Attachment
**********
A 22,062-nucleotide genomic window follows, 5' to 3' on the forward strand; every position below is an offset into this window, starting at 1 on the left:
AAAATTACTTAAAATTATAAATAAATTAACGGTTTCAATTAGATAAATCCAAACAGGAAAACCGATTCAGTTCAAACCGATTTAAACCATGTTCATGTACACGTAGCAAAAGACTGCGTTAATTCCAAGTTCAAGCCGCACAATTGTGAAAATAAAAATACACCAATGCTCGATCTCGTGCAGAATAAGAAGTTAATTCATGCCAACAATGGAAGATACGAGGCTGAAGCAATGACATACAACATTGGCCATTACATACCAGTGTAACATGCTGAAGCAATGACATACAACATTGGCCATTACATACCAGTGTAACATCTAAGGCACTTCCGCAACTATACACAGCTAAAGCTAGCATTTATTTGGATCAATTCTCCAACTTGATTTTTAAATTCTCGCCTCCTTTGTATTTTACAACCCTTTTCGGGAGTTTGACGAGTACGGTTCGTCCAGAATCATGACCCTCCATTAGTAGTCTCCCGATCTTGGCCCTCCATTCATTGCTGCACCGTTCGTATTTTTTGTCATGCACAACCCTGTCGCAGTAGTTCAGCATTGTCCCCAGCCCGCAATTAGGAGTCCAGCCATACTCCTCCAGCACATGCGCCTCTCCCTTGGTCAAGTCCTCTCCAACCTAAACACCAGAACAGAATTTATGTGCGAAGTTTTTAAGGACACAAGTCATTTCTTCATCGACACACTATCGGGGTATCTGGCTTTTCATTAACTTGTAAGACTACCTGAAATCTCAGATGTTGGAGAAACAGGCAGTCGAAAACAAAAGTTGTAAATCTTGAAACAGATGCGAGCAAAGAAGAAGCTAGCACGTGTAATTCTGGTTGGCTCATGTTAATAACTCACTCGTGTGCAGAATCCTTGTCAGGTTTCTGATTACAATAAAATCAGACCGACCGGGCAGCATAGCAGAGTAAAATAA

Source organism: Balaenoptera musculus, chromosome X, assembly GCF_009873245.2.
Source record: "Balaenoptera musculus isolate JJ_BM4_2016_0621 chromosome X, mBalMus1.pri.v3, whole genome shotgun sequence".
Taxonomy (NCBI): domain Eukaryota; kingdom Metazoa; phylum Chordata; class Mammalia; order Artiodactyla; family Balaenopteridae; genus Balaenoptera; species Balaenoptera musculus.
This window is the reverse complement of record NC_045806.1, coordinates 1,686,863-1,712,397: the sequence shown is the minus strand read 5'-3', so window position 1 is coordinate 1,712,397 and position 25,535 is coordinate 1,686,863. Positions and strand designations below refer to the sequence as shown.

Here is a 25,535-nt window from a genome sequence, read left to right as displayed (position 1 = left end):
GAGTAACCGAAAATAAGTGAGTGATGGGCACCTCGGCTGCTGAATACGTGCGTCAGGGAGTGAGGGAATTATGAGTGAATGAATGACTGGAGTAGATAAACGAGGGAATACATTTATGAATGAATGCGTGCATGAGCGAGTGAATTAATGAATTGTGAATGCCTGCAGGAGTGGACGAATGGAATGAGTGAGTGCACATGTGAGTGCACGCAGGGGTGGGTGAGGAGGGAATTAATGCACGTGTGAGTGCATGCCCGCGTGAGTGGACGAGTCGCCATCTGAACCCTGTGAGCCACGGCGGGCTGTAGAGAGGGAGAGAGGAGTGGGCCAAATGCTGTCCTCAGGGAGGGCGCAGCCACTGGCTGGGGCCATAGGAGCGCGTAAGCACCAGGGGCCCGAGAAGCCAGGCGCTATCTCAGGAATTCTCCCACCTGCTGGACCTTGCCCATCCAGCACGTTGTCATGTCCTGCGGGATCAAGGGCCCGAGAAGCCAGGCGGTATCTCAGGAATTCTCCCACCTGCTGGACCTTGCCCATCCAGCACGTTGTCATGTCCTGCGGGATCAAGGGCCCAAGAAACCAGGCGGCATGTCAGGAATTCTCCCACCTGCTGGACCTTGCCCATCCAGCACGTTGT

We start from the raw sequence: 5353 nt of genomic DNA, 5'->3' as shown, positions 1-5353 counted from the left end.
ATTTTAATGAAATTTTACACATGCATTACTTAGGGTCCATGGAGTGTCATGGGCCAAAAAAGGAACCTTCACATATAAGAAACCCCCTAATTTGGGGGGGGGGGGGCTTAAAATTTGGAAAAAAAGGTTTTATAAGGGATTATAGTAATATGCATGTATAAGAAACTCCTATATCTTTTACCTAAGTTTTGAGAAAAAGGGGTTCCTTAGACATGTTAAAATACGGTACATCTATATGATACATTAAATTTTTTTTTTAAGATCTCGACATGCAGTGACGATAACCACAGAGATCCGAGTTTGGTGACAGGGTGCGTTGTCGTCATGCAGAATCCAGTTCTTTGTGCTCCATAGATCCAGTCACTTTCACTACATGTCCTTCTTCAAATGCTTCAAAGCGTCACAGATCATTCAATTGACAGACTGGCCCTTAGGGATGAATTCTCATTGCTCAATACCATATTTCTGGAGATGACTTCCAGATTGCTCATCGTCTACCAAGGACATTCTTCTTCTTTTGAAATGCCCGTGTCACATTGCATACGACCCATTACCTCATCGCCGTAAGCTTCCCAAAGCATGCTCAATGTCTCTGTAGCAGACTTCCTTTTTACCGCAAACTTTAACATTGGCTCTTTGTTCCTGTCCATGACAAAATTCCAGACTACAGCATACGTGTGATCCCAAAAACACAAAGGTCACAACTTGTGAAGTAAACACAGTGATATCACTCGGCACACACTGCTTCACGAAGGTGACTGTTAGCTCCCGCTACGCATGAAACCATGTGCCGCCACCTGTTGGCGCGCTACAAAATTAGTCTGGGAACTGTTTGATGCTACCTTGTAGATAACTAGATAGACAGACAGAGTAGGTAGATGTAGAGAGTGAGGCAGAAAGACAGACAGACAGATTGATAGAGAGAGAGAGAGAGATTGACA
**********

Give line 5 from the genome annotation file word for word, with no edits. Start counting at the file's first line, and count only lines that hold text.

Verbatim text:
Taxonomy (NCBI): domain Eukaryota; kingdom Metazoa; phylum Chordata; class Mammalia; order Artiodactyla; family Balaenopteridae; genus Balaenoptera; species Balaenoptera musculus.